Large party automatic gratuities may be a thing of the past. These were originally implemented to ensure servers were being adequately compensated. However, as of January 1st, the IRS now considers these automatically calculated tips as service fees, and will treat them as regular wages, subject to payroll withholding tax.
Think back to your last experience at a restaurant when you were with a large group of people and your tip was calculated into the bill when you went to pay it. You probably knew beforehand that this would be the case since it was most likely printed somewhere that a certain percent gratuity would be added to the bill for tables with more than a certain number of people. Did you consider this a tip or a service charge?
The IRS uses the following factors to determine whether a payment is a tip or a service charge:
If even one of these conditions is not met, the payment is considered a service fee and not a tip.
This is a big change for employers and employees. The employer now has to treat this money as income and has to include it in that employee’s regular wages. This means it is subject to normal reporting and withholding requirements. Also, employees will not be able to take their money as they receive it, they will have to wait until the next pay day.
This ruling will probably deter a lot of restaurants from including an automatic tip into their customer’s bills. By removing this, it will likely reduce the amount of tips servers will receive. A good way for employers to help their servers get adequate tips is to include suggested tip amounts on the bills. Putting a suggested tip amount on the bill does not qualify the money as a service charge because the customer still has a choice in the decision.
Having lived in Nevada for the majority of my adulthood, I have long been acquainted with tipping. It has gotten to the point where I feel guilty for not putting a dollar in the tip jar at Starbucks for a $2 coffee or at my local sandwich shop. While living in Las Vegas I heard stories of people making thousands of dollars a night as a cocktail waitress or doorman at a club and valet drivers earning six figures a year.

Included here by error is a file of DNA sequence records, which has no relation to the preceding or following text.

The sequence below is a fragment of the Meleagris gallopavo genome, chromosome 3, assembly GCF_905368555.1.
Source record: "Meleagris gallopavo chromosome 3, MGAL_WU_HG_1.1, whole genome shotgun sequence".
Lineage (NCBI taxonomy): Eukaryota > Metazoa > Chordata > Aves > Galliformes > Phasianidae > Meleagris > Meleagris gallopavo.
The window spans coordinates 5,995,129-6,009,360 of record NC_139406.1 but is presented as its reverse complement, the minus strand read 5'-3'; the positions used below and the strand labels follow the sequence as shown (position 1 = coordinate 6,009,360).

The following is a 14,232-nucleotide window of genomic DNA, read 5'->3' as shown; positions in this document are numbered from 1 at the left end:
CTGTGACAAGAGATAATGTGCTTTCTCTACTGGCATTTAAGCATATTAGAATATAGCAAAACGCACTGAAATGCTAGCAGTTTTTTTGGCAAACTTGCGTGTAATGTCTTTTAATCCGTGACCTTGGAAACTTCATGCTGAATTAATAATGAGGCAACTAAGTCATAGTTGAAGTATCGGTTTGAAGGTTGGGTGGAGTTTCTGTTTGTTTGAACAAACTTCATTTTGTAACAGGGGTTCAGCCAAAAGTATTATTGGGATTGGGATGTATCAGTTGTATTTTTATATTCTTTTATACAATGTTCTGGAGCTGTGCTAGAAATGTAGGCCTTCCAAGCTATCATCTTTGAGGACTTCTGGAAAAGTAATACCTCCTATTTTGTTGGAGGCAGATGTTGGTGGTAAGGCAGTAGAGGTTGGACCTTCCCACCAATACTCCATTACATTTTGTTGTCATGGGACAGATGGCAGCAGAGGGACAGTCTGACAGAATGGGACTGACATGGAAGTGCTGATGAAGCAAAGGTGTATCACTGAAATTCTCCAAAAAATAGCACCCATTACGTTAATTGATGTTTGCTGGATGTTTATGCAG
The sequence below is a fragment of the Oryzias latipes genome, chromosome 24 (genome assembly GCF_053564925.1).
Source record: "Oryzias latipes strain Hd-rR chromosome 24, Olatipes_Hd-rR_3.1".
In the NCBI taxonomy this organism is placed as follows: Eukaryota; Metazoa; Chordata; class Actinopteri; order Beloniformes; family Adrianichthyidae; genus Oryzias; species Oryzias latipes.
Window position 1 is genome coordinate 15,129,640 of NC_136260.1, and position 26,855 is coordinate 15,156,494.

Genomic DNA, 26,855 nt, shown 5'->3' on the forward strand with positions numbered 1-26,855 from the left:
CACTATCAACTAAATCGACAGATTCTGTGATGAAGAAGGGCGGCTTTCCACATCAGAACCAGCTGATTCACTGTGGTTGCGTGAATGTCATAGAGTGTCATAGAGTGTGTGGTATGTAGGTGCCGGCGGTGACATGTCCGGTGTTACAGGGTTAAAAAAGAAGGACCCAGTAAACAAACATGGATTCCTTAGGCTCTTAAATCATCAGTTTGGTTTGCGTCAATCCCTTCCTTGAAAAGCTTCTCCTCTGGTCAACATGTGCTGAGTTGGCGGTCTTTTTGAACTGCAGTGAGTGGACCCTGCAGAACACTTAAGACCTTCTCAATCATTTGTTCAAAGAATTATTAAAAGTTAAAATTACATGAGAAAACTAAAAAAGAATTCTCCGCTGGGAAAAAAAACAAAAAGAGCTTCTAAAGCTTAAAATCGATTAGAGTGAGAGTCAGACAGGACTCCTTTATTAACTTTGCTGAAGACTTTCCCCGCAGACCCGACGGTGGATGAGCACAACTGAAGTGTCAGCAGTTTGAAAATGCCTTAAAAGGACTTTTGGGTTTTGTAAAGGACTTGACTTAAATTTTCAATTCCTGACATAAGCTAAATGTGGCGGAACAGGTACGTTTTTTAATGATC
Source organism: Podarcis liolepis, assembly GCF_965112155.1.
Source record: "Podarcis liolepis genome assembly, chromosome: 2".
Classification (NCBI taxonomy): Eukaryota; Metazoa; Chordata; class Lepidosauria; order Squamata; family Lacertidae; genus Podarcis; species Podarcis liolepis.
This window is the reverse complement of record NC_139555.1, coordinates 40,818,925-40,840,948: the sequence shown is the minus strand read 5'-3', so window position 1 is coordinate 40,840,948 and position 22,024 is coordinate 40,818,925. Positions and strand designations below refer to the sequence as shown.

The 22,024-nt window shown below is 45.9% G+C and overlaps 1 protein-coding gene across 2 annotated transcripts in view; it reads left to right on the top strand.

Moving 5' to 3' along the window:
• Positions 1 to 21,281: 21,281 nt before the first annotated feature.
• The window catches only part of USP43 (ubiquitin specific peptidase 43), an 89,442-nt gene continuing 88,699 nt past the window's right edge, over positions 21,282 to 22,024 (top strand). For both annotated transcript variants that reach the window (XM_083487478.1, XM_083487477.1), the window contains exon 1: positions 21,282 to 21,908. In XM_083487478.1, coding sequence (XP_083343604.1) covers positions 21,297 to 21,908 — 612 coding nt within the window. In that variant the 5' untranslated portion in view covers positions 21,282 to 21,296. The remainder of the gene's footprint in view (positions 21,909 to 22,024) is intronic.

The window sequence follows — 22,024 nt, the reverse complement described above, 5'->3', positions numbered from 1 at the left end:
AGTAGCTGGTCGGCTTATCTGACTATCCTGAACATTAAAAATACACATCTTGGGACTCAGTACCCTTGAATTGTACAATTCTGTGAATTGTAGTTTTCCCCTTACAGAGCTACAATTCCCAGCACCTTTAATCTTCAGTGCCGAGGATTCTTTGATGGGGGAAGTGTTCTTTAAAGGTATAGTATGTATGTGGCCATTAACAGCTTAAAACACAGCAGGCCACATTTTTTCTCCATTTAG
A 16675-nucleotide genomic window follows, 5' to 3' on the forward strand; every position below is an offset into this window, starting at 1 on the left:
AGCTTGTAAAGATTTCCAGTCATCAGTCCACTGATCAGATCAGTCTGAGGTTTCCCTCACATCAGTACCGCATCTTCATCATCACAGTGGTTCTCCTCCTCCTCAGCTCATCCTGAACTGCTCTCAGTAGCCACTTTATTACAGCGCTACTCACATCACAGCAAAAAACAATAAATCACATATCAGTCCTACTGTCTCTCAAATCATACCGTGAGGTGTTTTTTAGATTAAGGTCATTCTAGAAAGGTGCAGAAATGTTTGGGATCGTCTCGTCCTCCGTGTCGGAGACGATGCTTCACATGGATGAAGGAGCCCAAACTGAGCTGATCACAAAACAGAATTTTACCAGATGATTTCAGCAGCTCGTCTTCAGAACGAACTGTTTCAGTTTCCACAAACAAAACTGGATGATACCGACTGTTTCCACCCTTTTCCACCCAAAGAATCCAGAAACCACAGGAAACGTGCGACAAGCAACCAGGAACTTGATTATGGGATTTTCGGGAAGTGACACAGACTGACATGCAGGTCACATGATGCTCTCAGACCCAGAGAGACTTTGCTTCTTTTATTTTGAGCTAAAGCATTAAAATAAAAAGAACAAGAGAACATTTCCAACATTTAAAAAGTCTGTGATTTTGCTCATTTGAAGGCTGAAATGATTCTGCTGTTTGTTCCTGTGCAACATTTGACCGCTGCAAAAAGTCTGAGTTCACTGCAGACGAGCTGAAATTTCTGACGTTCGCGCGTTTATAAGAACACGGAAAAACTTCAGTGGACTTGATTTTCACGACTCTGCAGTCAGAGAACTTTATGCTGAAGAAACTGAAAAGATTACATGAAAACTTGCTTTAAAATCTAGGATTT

Since these tips were usually in the form of cash, I presumed that a lot of income wasn’t being reported to the IRS. I knew that the casino industry had agreements in place with the IRS for years where a fixed amount of tips per hour was reported on their W2s. I’m sure more tip income was earned, but since cash tips are so hard to trace the IRS needed some piece of the pie without being overly burdened.
Recently, my presumption on tip earners not claiming all their tips has come true. According to a Las Vegas Review Journal article, a club co owner and some of his employees recently got busted for not claiming all their tips as income. This particular club owner didn’t pay $141,306 in taxes on $403,732 of tip income in just two years! Three hosts and a doorman plead also plead guilty, although the article doesn’t say what they earned. These employees didn’t have any sort of elaborate scheme; they just didn’t report hundreds of thousands of dollars to the IRS from their tips!
I don’t know this guy personally, but I’m sure he wasn’t living a modest lifestyle and driving around town in a Hyundai. The IRS can easily construct a taxpayer’s income. If someone is driving around in a Porsche, living in a mansion with gardeners and pool guys, and wearing fancy jewelry, the IRS can figure out how much all that costs and calculate how much income would be needed to facilitate this lifestyle. Not being truthful to the IRS is an easy way to land in jail. Just ask Al Capone who got busted for tax evasion!